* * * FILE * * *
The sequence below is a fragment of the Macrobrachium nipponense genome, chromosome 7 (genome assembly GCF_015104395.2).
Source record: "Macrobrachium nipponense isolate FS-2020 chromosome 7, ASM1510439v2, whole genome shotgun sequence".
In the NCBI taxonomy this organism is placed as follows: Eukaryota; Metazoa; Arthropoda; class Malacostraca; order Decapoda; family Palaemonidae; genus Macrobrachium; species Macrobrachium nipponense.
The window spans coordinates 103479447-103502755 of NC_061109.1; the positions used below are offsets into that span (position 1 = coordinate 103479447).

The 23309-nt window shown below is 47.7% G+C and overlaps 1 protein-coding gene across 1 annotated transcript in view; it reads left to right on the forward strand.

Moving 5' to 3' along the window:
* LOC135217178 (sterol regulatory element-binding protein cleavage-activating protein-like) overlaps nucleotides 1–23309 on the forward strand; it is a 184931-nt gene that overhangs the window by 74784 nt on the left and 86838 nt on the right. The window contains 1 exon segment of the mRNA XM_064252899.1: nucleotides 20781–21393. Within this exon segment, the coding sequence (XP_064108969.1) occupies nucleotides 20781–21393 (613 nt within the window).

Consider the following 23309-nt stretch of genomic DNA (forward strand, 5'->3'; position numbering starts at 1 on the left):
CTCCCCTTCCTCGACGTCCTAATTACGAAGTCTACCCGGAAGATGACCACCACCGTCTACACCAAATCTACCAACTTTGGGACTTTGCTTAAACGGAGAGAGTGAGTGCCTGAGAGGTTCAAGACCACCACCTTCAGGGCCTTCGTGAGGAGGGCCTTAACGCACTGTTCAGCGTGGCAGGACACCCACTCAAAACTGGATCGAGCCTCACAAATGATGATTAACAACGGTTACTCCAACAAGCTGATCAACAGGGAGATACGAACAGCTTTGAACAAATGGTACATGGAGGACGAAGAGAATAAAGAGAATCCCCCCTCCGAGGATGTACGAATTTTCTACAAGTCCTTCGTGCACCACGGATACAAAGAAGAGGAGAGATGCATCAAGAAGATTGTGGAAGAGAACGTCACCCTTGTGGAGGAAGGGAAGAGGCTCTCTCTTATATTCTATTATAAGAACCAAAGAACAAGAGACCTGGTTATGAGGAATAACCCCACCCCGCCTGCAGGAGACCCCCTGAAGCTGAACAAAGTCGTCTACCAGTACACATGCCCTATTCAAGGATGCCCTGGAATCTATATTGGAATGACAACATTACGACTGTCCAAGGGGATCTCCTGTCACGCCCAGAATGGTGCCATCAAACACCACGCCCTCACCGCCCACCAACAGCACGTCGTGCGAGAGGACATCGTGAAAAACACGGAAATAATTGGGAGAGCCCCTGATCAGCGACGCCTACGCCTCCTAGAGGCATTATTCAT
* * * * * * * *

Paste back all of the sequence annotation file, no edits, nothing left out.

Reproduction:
The sequence below is a fragment of the Macrobrachium nipponense genome, chromosome 7 (genome assembly GCF_015104395.2).
Source record: "Macrobrachium nipponense isolate FS-2020 chromosome 7, ASM1510439v2, whole genome shotgun sequence".
In the NCBI taxonomy this organism is placed as follows: Eukaryota; Metazoa; Arthropoda; class Malacostraca; order Decapoda; family Palaemonidae; genus Macrobrachium; species Macrobrachium nipponense.
The window spans coordinates 103479447-103502755 of NC_061109.1; the positions used below are offsets into that span (position 1 = coordinate 103479447).

The 23309-nt window shown below is 47.7% G+C and overlaps 1 protein-coding gene across 1 annotated transcript in view; it reads left to right on the forward strand.

Moving 5' to 3' along the window:
* LOC135217178 (sterol regulatory element-binding protein cleavage-activating protein-like) overlaps nucleotides 1–23309 on the forward strand; it is a 184931-nt gene that overhangs the window by 74784 nt on the left and 86838 nt on the right. The window contains 1 exon segment of the mRNA XM_064252899.1: nucleotides 20781–21393. Within this exon segment, the coding sequence (XP_064108969.1) occupies nucleotides 20781–21393 (613 nt within the window).

Consider the following 23309-nt stretch of genomic DNA (forward strand, 5'->3'; position numbering starts at 1 on the left):
CTCCCCTTCCTCGACGTCCTAATTACGAAGTCTACCCGGAAGATGACCACCACCGTCTACACCAAATCTACCAACTTTGGGACTTTGCTTAAACGGAGAGAGTGAGTGCCTGAGAGGTTCAAGACCACCACCTTCAGGGCCTTCGTGAGGAGGGCCTTAACGCACTGTTCAGCGTGGCAGGACACCCACTCAAAACTGGATCGAGCCTCACAAATGATGATTAACAACGGTTACTCCAACAAGCTGATCAACAGGGAGATACGAACAGCTTTGAACAAATGGTACATGGAGGACGAAGAGAATAAAGAGAATCCCCCCTCCGAGGATGTACGAATTTTCTACAAGTCCTTCGTGCACCACGGATACAAAGAAGAGGAGAGATGCATCAAGAAGATTGTGGAAGAGAACGTCACCCTTGTGGAGGAAGGGAAGAGGCTCTCTCTTATATTCTATTATAAGAACCAAAGAACAAGAGACCTGGTTATGAGGAATAACCCCACCCCGCCTGCAGGAGACCCCCTGAAGCTGAACAAAGTCGTCTACCAGTACACATGCCCTATTCAAGGATGCCCTGGAATCTATATTGGAATGACAACATTACGACTGTCCAAGGGGATCTCCTGTCACGCCCAGAATGGTGCCATCAAACACCACGCCCTCACCGCCCACCAACAGCACGTCGTGCGAGAGGACATCGTGAAAAACACGGAAATAATTGGGAGAGCCCCTGATCAGCGACGCCTACGCCTCCTAGAGGCATTATTCAT